Focal Play

Just back from a relaxing family holiday in Italy. Great weather and the food was even better. In a fit of health-conscious worry, I decided one morning to go for a run and jogged up a track to the top of a mountain (this is not as impressive as it sounds due to our original location which was quite  a way up anyway!). On the track I stopped at one point and was able to see across and through the pines to the far mountain - amazing views all around. I noticed a cluster of pine branches that traced a spindly drawing against the sky in a 'window' of blue. The bottom of the branch described a fat 'j' shape with a cone adding a top dot to it. Other thinner twigs criss-crossed their way across the vertical of the j branch and the effect was a sort of Miroesque doodle of branches. I focussed on this scene and pondered a 'crop' much in the same way as a film-director would with his hands framing the scene.
I wondered where to put the frame - would I leave in the tree trunk or go past it to have the trunk as a strong vertical with more lighter space to the right of it? What would enhance the mazy drawing of these branches. How much to leave in and take out? Would it be best with just the cluster framed by the sky on all four sides? Doing this became a visual game and I noticed other branch 'pictures' emerge around me. When I returned my gaze to the original I noticed that there was a little bunch of green leaves that became lost when I cropped in and squinted to see with one eye - they seemed to merge with the more silvery green 'mush' of the leaves behind them. When I reverted to looking  at the scene with both eyes they popped back into focus and retained their original green sparkle. This subtle shift of focus, this "focal play",  this flit of our eyes moving fractions of millimetres in our heads but yards or miles in our field of vision fascinated me. The fact that we constantly move in our vision so fast that it becomes fluid, consciously static even at times is something that got me thinking about painting and areas of focus across a surface, how we see, composition and the nature of abstract art in relation to what we see.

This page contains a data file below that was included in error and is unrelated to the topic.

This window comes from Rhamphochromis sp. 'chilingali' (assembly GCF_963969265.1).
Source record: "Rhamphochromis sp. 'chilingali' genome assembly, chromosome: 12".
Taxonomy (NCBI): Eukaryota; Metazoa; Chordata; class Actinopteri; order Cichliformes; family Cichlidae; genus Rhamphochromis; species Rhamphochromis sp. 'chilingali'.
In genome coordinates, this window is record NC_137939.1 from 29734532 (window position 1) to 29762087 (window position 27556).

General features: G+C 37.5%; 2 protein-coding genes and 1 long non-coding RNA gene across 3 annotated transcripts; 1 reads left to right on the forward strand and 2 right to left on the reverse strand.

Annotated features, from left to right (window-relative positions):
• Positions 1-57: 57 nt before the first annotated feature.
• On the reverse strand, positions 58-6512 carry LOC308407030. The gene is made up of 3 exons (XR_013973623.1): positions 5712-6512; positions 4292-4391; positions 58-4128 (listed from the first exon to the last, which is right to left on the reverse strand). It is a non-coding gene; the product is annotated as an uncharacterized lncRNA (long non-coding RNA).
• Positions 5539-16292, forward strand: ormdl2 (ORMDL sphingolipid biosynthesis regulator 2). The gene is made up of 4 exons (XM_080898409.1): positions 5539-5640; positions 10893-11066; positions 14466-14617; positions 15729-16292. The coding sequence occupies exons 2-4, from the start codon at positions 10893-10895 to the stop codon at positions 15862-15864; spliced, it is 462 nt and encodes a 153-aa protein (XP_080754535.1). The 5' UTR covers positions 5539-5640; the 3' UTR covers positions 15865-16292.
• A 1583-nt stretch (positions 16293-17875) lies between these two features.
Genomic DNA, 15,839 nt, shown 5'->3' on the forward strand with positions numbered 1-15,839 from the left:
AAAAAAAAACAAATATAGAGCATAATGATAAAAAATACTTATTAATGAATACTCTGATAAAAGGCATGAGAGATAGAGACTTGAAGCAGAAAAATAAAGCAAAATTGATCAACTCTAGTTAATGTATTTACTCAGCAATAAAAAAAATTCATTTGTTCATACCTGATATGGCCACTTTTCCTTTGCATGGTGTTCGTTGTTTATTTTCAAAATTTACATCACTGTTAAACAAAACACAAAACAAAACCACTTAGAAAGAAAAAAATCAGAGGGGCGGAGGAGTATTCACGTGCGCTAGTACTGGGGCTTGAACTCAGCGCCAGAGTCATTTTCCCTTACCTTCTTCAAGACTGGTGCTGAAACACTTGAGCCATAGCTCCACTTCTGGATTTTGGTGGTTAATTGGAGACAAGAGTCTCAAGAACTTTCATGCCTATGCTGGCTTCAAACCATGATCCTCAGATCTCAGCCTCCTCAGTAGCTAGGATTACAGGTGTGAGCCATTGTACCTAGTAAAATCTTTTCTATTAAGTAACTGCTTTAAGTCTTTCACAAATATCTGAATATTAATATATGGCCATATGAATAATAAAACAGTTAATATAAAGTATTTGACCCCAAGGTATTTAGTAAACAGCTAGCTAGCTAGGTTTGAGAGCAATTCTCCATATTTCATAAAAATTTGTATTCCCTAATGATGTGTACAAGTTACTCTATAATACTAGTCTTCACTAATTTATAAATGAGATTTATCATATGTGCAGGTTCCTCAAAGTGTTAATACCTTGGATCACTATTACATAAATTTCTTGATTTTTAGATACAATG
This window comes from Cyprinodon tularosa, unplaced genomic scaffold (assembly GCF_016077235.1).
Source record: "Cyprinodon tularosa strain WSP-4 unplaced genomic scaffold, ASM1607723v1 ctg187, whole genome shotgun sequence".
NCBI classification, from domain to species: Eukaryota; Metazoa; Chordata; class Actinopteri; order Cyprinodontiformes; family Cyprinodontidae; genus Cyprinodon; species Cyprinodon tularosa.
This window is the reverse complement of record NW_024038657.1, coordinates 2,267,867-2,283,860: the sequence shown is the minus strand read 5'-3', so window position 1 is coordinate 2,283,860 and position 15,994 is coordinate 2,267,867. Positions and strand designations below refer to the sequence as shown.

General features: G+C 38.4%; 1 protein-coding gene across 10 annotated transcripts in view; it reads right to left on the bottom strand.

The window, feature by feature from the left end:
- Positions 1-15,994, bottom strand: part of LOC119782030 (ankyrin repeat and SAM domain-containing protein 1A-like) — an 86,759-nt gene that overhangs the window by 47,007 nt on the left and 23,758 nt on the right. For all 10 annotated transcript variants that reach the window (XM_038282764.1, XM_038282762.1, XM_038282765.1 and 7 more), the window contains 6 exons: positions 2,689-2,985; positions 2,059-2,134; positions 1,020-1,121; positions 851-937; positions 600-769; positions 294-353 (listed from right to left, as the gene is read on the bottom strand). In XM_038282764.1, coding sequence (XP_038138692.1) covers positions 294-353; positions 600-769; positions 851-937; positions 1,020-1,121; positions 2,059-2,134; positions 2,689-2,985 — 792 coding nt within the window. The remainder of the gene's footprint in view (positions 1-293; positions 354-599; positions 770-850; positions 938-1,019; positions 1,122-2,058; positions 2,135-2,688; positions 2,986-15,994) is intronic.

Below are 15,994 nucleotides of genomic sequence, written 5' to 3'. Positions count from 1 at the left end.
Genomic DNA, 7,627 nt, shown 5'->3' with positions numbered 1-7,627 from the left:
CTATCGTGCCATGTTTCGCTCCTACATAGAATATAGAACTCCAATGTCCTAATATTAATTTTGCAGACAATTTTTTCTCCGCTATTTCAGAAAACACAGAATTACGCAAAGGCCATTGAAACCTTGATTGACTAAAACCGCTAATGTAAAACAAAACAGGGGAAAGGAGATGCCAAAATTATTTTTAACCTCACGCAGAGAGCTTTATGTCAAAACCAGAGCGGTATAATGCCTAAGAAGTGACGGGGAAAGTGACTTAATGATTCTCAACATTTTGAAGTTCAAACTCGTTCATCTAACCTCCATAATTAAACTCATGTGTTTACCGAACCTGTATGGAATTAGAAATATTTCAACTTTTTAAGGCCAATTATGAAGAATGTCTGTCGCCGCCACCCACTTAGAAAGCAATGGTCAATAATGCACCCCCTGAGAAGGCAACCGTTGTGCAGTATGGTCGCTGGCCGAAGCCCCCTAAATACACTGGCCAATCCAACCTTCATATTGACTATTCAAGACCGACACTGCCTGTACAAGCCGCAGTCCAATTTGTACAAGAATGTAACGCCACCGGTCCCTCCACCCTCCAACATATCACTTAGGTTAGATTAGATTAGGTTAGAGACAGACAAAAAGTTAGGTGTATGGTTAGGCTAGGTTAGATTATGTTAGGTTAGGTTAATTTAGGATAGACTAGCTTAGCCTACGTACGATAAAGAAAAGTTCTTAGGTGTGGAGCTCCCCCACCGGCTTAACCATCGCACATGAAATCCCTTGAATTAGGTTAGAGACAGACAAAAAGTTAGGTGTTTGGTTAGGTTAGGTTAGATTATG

Abstract art often has this lack of focal play that we gain from ordinary seeing. A composition sits in front and invites us to explore its colour and surface yet it is often centered in its weight so that the edges are incidental almost, dealt with yes but ultimately tidy rather than 'edgy'.
A few days later and we visited the Matisse gallery in Nice and this focal play issue started me looking at these works in another way.( blog to follow)
Anyway, back down the mountain for breakfast  - fresh figs picked from a tree and a cream doughnut to keep me honest. (British bakers should go to Italy - we are being cheated by a lack of filling in our doughnuts!)